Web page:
A.E. Douglass, an astronomer at the University of Arizona, theorized in the 1920s that tree rings could be analyzed based on their patterns of growth to date ancient ruins in the American Southwest.
Annual tree growth is dependent on temperature and moisture. Regional environmental conditions like a cold year or a drought will produce rings of a similar width in trees of the same species. When living trees are cut down, a dated chronology going backward from the present can be established.
In New England, the first efforts to date buildings began in the 1970s. In 2001, dendrochronologists from the Lamont Doherty Earth Observatory successfully produced a master chronology for historic oak in Eastern Massachusetts. Since then, Historic Deerfield, the Oxford Dendrochronology Laboratory, and others have dated over 200 early New England houses. In 2005, the earliest part of The House of the Seven Gables was dated to 1668 and the addition to 1677.
CLUES IN ARCHITECTURE
Architectural style is subject to fashion and the technological limits of the time. There are many areas in which architectural style and construction details can be studied: tool marks, types of nails and screws, hardware like hinges, types of joints in structural members, profiles of moldings, layers of paint, layout and size of rooms and the construction of the chimneys and fireplaces. Together, these details can help to date a structure.
In 2008, architectural historians William Finch and Anne Grady completed a Historic Structures Report of The House of the Seven Gables. This report details the history of the building by analyzing the interior and exterior stylistic features. Finch and Grady were able to present a clear picture of what elements of construction were added by inhabitants prior to 1909 and which pieces came from the 1909-1910 restoration. The research for this report aided the organization in acquiring its designation as a National Historic Landmark District.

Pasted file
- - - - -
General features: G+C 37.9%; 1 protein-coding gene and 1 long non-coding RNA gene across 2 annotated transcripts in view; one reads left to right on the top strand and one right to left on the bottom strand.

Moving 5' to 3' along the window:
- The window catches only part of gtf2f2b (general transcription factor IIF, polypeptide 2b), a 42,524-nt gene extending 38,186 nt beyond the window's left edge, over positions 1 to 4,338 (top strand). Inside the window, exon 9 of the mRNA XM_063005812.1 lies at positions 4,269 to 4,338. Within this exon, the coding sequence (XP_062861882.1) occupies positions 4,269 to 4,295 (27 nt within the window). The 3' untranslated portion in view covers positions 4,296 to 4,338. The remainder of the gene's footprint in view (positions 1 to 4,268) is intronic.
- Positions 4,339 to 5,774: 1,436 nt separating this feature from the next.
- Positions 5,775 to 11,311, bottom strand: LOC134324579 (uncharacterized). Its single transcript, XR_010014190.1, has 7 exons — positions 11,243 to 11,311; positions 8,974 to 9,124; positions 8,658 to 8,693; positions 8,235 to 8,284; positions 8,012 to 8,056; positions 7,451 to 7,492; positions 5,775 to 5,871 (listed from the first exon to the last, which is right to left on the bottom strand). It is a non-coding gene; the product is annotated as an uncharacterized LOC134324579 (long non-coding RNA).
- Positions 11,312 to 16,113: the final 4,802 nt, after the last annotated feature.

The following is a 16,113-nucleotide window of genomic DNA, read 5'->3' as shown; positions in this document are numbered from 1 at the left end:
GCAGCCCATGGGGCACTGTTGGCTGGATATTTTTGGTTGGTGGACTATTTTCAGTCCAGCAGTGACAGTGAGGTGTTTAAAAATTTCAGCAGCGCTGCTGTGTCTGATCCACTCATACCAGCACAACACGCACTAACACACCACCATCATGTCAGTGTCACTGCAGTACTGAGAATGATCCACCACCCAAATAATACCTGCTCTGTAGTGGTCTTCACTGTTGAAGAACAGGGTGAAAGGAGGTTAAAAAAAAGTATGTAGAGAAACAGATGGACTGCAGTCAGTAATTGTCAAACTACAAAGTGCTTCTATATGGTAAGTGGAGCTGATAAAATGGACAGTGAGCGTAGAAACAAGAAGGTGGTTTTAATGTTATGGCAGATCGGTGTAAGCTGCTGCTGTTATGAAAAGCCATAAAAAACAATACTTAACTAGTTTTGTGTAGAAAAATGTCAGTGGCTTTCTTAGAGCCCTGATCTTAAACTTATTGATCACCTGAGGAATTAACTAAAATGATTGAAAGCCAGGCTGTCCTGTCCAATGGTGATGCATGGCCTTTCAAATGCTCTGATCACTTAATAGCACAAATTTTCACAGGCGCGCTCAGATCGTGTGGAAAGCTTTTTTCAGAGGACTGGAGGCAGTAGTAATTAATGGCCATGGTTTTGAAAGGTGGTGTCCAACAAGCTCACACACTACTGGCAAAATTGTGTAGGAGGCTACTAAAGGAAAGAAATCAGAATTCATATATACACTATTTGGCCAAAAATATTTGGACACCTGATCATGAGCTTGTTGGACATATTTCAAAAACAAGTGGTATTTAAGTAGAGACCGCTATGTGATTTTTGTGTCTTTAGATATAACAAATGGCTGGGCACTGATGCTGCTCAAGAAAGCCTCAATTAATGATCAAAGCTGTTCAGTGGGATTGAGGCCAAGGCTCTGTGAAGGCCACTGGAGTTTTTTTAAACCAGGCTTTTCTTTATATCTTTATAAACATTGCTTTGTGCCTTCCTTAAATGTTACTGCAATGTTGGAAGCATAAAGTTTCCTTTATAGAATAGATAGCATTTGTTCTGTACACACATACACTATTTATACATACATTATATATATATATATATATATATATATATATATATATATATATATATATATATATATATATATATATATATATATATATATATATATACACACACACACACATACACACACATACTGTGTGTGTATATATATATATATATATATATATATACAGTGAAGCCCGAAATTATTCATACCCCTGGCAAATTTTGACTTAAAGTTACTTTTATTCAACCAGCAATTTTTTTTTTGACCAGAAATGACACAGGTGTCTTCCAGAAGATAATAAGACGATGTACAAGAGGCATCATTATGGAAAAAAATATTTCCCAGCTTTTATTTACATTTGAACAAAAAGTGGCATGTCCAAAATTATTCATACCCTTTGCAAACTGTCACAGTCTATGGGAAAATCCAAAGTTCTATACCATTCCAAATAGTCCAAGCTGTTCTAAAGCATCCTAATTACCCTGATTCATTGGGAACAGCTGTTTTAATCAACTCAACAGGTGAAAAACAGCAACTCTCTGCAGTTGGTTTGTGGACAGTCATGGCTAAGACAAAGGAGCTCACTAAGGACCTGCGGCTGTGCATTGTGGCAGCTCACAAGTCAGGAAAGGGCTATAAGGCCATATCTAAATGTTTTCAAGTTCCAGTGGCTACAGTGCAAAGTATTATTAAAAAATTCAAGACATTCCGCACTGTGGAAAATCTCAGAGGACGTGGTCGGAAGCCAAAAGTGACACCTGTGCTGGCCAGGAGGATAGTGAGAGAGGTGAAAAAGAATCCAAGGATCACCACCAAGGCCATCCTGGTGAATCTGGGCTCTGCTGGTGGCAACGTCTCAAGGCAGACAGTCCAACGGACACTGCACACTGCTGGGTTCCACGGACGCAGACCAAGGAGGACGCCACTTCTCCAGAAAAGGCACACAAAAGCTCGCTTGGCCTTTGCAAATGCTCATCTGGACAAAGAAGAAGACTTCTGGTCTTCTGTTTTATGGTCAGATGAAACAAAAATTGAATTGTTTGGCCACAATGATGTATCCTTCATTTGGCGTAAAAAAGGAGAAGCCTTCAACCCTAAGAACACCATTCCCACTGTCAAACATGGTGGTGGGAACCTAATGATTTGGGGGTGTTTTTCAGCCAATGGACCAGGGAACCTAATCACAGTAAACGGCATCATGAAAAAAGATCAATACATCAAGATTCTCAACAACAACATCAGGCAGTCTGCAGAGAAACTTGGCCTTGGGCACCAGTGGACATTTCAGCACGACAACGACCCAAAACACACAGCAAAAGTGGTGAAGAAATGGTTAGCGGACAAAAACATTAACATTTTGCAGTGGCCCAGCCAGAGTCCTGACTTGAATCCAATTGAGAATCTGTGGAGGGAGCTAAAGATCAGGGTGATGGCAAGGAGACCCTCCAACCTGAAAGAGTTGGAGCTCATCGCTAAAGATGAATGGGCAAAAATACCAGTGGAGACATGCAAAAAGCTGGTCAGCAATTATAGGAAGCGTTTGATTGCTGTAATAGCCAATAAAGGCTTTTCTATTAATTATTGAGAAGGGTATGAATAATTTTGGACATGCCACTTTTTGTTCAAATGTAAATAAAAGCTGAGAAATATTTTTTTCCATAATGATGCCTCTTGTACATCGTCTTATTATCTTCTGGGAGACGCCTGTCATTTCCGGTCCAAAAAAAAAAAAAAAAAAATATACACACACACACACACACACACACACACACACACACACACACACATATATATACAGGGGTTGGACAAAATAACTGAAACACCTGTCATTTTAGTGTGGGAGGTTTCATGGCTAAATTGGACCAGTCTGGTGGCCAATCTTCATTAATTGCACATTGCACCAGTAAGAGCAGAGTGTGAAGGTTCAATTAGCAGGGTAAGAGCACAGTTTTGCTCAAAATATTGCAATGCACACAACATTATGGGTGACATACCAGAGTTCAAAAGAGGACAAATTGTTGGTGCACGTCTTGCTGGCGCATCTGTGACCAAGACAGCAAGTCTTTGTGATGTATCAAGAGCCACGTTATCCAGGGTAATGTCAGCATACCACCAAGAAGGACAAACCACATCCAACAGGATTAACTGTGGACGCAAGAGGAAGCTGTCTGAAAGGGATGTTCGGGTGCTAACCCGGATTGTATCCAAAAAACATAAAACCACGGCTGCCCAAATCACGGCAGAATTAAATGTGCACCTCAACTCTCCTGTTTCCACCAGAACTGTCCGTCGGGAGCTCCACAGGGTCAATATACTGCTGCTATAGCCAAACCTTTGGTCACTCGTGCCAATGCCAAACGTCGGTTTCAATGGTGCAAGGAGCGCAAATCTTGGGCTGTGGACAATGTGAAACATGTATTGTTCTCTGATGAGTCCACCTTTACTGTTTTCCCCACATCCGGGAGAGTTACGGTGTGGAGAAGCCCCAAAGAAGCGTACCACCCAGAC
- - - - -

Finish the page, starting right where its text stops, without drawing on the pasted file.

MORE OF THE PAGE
Historical archaeology is the excavation and study of objects and architecture from a past for which written sources also exist. The discovery of material culture illuminates the lives of those whose stories were not written or gives context to lives that are already known.
In 1936, J.C. Harrington began the American tradition of historical archaeology at Jamestown, Virginia. John L. Cotter and Edward B. Jelks further developed methods of historical archaeology at Jamestown in the 1950s. Ivor Noël Hume, the director of archaeology at Colonial Williamsburg from 1964 to 1988, wrote books that further popularized historical archeology.
Lorinda B.R. Goodwin conducted an archaeological investigation of The Gables in 1991. More than 17,000 artifacts were recovered. The pieces found spanned centuries of Native American and European-American use of the property. Weights, used in measuring cargo, attested to the Turners’ merchant activities and fragments of expensive pottery, such as imported Chinese porcelain from the 1720s, demonstrated the wealth of the inhabitants.
OUR EVOLVING LANDSCAPE
For the first century, the Turners considered the land around the house a valuable working space. The inventory of John Turner I lists three warehouses. John Turner II’s inventory catalogs several service buildings and warehouses. These outbuildings provided essential functions for their businesses but reduced the pleasurable qualities of the landscape.
In the nineteenth century, homeowners began to use their grounds for pleasure. The Upton family, who lived here 1883-1908, had a garden with hollyhocks, lilac, a large apple tree, and vines climbing up the side of the house.
Caroline Emmerton and Joseph Chandler continued this trend and incorporated professional landscape architecture. Miss Emmerton’s handwritten notes indicate that a teahouse, flanked with grape arbors, was built by 1914. This Colonial Revival garden was inspired by a variety of periods in Salem’s history. For example, the rose trellises were modeled after others from a ‘grand house,’ built on Salem Common in 1819.